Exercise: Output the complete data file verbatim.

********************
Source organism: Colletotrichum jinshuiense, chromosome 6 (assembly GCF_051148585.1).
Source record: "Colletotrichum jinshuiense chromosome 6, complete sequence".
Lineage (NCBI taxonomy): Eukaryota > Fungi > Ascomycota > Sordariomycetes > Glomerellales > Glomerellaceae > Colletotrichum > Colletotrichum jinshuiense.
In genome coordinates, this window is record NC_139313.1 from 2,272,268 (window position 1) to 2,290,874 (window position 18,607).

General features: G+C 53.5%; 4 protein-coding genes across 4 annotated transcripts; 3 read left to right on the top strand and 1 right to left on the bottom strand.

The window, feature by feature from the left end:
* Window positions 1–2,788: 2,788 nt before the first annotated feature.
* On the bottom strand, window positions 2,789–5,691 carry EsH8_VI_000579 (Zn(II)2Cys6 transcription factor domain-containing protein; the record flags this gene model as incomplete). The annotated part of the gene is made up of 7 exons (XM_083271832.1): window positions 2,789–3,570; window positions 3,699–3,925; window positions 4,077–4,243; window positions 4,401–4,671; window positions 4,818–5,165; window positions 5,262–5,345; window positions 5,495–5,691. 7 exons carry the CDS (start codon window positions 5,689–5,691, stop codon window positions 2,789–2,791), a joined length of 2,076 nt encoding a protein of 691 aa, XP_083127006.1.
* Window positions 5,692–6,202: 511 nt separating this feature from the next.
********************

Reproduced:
Source organism: Colletotrichum jinshuiense, chromosome 6 (assembly GCF_051148585.1).
Source record: "Colletotrichum jinshuiense chromosome 6, complete sequence".
Lineage (NCBI taxonomy): Eukaryota > Fungi > Ascomycota > Sordariomycetes > Glomerellales > Glomerellaceae > Colletotrichum > Colletotrichum jinshuiense.
In genome coordinates, this window is record NC_139313.1 from 2,272,268 (window position 1) to 2,290,874 (window position 18,607).

General features: G+C 53.5%; 4 protein-coding genes across 4 annotated transcripts; 3 read left to right on the top strand and 1 right to left on the bottom strand.

The window, feature by feature from the left end:
* Window positions 1–2,788: 2,788 nt before the first annotated feature.
* On the bottom strand, window positions 2,789–5,691 carry EsH8_VI_000579 (Zn(II)2Cys6 transcription factor domain-containing protein; the record flags this gene model as incomplete). The annotated part of the gene is made up of 7 exons (XM_083271832.1): window positions 2,789–3,570; window positions 3,699–3,925; window positions 4,077–4,243; window positions 4,401–4,671; window positions 4,818–5,165; window positions 5,262–5,345; window positions 5,495–5,691. 7 exons carry the CDS (start codon window positions 5,689–5,691, stop codon window positions 2,789–2,791), a joined length of 2,076 nt encoding a protein of 691 aa, XP_083127006.1.
* Window positions 5,692–6,202: 511 nt separating this feature from the next.